If you would like more updates on the book and this issue, you can like the
Facebook page:

Painkillers are one of the most addictive substances prescribed; most people
who are taking these medications are completely unaware of how addicting
they are. Oftentimes, people who have an addiction to painkillers developed
one unintentionally.
Painkillers are normally prescribed after surgery, for serious muscle pain, or pain related to diseases.
One should keep in mind that not all painkillers are addicting. Most of the habit forming medications
are an opiate or opioid; an example of these would be Vicodin or OxyContin.
There are many factors that can have a part in addiction to painkillers. Listed below are some of
these factors to take into consideration.

Addiction, What it is?

Painkillers Effectively Numb Pain
These medications can be overused simply because of how effective they are. There are no special
requirements needed. One must simply swallow a tablet or drink some liquid and in a short time, the
pain they were experiencing is gone. To many people, especially those in pain, this is just what they
are after.
Unfortunately, because painkillers work so well, they are the first choice for managing pain. There
are other options such as drug-free pain management clinics, natural medicine, and therapy that can
help with pain, but these may require a lot of time and effort. They may also not eliminate the pain as
much as the person would like.

Drug-free, Pain Management Clinics May Not be an

It has become the norm for physicians to hand out painkillers to their patients instead of referring
them to drug free, pain management clinics. Even when a person is interested in these clinics and
may want to give them a go, they may have a hard time doing so. This may be because they cannot
get a referral, cannot find one in their area, or are unable to afford them. Because these alternatives
are inaccessible, they have little or no choice and must opt for painkillers.

Painkillers can Block Emotional Pain

Emotions can be easily left behind when taking painkillers, a person may have a sense of nothing
really matters. People taking these medications often state that they begin to feel a distance from
their emotions and any pain that may be attached to them. Many people using these medications
have some kind of emotional pain from an accident or illness. Instead of seeking counseling or
professional help, they not only take the painkiller to eliminate their pain, but to also block their
emotional pain.

Addiction, What it is?

Painkillers can Cause Pleasure and Relaxation
Painkillers tend to cause a euphoric like feeling; this is especially common in opiates and opioids.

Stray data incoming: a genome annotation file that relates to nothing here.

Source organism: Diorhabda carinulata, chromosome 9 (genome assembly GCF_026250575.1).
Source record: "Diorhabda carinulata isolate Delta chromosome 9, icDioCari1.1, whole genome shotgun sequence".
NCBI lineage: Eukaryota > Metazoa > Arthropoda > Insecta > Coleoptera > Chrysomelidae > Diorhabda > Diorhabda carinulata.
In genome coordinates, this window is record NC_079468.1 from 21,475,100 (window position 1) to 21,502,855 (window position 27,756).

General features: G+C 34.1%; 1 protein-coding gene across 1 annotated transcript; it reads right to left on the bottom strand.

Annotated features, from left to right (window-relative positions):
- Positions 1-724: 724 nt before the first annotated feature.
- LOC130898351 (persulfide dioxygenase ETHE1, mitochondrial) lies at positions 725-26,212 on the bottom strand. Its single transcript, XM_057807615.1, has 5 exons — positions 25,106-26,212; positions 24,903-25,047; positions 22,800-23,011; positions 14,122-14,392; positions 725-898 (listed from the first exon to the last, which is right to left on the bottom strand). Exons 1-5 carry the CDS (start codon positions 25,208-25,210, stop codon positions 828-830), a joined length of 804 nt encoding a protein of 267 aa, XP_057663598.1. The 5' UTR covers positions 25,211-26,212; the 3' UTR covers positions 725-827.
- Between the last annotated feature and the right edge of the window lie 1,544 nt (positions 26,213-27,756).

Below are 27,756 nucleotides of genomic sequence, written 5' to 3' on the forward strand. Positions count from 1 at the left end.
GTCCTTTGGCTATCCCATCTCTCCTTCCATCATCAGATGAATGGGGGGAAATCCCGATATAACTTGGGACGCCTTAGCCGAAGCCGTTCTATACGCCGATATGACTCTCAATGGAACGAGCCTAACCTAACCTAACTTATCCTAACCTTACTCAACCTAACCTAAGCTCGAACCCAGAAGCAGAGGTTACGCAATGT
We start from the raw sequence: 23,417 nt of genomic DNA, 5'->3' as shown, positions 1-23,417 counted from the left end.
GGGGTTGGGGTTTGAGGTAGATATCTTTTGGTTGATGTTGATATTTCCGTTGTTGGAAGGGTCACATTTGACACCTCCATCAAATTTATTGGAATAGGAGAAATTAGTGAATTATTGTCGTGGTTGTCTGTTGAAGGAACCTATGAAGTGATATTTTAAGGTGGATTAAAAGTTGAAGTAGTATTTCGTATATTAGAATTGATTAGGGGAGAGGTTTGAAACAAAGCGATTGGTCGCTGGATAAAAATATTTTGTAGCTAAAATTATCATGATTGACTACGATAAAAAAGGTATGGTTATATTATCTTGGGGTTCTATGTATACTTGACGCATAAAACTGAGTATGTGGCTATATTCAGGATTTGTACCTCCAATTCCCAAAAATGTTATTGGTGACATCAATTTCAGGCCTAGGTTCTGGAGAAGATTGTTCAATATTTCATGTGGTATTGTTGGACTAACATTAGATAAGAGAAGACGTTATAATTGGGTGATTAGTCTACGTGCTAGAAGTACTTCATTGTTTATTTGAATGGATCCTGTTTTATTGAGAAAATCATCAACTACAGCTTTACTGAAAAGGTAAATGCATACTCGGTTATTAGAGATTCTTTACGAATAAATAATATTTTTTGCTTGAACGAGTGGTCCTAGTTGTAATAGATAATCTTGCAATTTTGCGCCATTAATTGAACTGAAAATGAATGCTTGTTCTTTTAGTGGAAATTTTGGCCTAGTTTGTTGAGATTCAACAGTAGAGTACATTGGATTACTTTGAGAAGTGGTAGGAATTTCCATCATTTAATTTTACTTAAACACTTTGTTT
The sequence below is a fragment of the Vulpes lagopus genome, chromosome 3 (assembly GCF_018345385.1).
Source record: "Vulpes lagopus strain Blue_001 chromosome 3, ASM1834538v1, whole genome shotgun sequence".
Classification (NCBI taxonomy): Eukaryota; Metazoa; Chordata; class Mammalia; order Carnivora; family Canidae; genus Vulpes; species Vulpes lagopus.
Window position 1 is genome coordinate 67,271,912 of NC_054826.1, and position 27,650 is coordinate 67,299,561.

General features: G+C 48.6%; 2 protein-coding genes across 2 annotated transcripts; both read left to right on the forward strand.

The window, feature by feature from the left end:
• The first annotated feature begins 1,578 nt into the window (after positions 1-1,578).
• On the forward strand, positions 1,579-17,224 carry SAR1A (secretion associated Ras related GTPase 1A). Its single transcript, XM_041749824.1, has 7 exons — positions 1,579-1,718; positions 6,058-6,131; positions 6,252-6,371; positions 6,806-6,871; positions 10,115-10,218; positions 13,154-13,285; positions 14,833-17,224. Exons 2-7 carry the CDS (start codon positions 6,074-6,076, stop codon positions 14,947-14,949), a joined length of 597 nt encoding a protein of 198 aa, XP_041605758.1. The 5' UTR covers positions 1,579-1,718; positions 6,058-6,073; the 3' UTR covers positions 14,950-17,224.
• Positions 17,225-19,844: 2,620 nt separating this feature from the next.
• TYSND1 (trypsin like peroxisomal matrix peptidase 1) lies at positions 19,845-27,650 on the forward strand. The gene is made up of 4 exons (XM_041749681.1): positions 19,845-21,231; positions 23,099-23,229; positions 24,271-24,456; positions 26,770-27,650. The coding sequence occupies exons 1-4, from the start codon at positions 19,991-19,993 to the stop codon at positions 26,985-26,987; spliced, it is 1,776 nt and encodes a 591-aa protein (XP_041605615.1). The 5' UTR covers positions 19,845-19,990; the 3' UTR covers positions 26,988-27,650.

The feeling is similar to that of a person being successful with something they have been trying to
achieve, yet there is no effort needed when taking a painkiller. Most people who are taking these
medications have emotional pain and are going through a lot. They may begin to seek repeated
pleasurable experiences by abusing the medication. It is common for people with physical pain to be
very uptight and tense; therefore, they increase their own pain.
Painkillers can help to induce relaxation and relief from tension. Instead of practicing techniques like
yoga or meditation to help with this tension, people become reliant on painkillers.

Using to Abusing to Dependence to Addiction

So there are many reasons as to why a person may want to take painkillers, but how exactly does a
person develop and addiction and why is it so destructive?

Tolerance Builds Quickly

Anyone who is taking painkillers on a regular basis will develop a tolerance. They will find that they
have to increase their dosage in order to get the same desired effect. Developing a tolerance is the
first sign that an addiction is forming.

Over-Use Can Cause More Pain

Many people taking painkillers complain that they need stronger medications or need more of them
because their pain is becoming worse. This can actually be because of the heavy use of the
medication. When a person begins to over-use their medication, they may begin to not pay attention
to their own body. They may overwork a muscle, develop poor posture because a lack of sensation,
or weaken areas because of a lack of exercise. All of these bad habits can come from abusing
painkillers and can worsen pain.

Uncomfortable Withdrawal
When a person develops dependency or an addiction to painkillers, they will go through some sort of
withdrawal when the medication wears off. Many times, the withdrawal symptoms can be worse than

Addiction, What it is?

the original pain the person was trying to escape from. Severe headaches, anxiety, anger,
nervousness, muscle pain and cramping, nausea, and vomiting are only some of the uncomfortable
withdrawal symptoms. Once a person takes more of the medication, their symptoms disappear. In
fear of withdrawal, people who have an addiction will regularly take more painkillers rather than
stopping. Some are not even aware that their withdrawal symptoms are a result of an addiction.

Painkillers to Illicit Drug Use

Oftentimes, when a person has a severe addiction to painkillers they begin to have difficulty
obtaining the amount of medication needed for them to feel satisfied. They may begin to be labeled
as a drug seeker, they may feel harshly judged, and in some cases, their insurance discontinues
covering the cost of the medication. When this happens, it is not uncommon for a person to turn to
dangerous and illegal drugs like heroin.